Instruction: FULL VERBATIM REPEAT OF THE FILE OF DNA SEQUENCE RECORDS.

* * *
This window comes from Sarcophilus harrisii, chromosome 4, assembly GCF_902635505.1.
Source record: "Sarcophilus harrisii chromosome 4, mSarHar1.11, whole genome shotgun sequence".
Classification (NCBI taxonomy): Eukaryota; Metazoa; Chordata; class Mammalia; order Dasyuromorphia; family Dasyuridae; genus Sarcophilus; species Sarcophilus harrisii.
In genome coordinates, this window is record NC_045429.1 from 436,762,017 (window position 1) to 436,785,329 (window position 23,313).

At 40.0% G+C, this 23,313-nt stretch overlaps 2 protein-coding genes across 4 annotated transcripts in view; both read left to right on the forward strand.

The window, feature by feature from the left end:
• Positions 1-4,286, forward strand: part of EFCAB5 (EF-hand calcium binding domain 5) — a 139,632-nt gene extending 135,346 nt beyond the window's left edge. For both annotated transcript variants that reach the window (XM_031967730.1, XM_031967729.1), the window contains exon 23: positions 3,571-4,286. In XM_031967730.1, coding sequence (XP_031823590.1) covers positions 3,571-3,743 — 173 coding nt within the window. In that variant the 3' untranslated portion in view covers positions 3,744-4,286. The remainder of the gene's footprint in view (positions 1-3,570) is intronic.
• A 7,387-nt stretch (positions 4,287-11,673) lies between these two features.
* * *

This window comes from Sarcophilus harrisii, chromosome 4, assembly GCF_902635505.1.
Source record: "Sarcophilus harrisii chromosome 4, mSarHar1.11, whole genome shotgun sequence".
Classification (NCBI taxonomy): Eukaryota; Metazoa; Chordata; class Mammalia; order Dasyuromorphia; family Dasyuridae; genus Sarcophilus; species Sarcophilus harrisii.
In genome coordinates, this window is record NC_045429.1 from 436,762,017 (window position 1) to 436,785,329 (window position 23,313).

At 40.0% G+C, this 23,313-nt stretch overlaps 2 protein-coding genes across 4 annotated transcripts in view; both read left to right on the forward strand.

The window, feature by feature from the left end:
• Positions 1-4,286, forward strand: part of EFCAB5 (EF-hand calcium binding domain 5) — a 139,632-nt gene extending 135,346 nt beyond the window's left edge. For both annotated transcript variants that reach the window (XM_031967730.1, XM_031967729.1), the window contains exon 23: positions 3,571-4,286. In XM_031967730.1, coding sequence (XP_031823590.1) covers positions 3,571-3,743 — 173 coding nt within the window. In that variant the 3' untranslated portion in view covers positions 3,744-4,286. The remainder of the gene's footprint in view (positions 1-3,570) is intronic.
• A 7,387-nt stretch (positions 4,287-11,673) lies between these two features.